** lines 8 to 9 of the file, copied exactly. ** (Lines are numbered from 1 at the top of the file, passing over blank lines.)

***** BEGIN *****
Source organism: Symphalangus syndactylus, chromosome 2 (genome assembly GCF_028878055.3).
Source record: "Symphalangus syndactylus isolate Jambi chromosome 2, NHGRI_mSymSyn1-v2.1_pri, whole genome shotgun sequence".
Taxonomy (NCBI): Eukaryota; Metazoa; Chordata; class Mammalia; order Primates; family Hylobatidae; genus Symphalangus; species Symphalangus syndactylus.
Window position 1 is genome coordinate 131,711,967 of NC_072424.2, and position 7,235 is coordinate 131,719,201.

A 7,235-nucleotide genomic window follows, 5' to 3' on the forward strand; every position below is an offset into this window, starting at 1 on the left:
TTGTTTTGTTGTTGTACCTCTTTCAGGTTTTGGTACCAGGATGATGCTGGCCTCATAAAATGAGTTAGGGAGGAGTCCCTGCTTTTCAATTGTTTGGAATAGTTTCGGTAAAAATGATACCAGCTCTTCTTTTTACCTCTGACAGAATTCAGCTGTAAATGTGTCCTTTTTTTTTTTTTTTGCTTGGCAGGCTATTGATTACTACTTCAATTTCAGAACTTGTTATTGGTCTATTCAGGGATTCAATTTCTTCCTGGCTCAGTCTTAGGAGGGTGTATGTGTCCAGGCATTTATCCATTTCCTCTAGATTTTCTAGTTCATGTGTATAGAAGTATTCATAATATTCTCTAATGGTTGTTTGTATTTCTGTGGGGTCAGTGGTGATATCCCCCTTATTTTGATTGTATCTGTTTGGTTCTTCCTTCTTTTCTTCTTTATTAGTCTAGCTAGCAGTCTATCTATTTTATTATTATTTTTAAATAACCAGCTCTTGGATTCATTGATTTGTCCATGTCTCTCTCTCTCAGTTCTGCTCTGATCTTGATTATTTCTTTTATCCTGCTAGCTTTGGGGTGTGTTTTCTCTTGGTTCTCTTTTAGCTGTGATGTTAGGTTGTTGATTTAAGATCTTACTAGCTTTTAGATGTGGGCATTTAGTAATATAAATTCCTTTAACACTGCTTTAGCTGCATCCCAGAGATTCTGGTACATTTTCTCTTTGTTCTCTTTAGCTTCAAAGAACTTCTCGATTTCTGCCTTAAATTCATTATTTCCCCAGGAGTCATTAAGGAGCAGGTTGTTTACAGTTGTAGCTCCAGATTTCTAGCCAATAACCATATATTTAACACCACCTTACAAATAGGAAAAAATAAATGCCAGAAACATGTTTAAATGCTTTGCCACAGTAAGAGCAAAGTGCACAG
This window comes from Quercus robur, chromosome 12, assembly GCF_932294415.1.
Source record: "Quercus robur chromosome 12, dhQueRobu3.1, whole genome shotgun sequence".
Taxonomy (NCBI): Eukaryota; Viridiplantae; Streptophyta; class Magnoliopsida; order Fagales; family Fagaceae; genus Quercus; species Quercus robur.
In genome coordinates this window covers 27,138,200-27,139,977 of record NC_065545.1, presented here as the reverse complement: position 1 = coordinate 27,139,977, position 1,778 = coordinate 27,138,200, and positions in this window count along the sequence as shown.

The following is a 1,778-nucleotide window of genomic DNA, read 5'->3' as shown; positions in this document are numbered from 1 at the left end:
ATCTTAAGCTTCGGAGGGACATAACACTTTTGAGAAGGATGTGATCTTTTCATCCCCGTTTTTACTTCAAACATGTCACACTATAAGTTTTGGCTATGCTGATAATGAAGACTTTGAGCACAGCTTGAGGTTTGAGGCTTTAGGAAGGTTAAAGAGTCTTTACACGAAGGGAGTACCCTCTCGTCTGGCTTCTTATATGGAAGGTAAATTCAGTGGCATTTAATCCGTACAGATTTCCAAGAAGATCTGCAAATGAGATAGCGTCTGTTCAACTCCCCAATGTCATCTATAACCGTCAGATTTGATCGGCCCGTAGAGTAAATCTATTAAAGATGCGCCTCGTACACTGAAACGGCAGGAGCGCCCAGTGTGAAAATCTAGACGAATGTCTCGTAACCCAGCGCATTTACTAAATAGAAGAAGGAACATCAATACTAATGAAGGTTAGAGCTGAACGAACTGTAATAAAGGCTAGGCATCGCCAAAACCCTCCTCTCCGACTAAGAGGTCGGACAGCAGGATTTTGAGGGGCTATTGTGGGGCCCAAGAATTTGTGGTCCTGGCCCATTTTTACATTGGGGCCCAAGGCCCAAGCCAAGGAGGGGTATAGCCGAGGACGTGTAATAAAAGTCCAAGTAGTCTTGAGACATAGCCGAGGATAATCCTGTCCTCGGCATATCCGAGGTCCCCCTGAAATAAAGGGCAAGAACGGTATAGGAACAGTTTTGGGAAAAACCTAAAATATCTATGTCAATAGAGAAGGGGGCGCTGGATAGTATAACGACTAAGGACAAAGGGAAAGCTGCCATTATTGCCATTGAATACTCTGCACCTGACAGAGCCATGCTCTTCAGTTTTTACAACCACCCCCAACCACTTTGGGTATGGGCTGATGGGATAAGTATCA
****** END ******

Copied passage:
Source record: "Quercus robur chromosome 12, dhQueRobu3.1, whole genome shotgun sequence".
Taxonomy (NCBI): Eukaryota; Viridiplantae; Streptophyta; class Magnoliopsida; order Fagales; family Fagaceae; genus Quercus; species Quercus robur.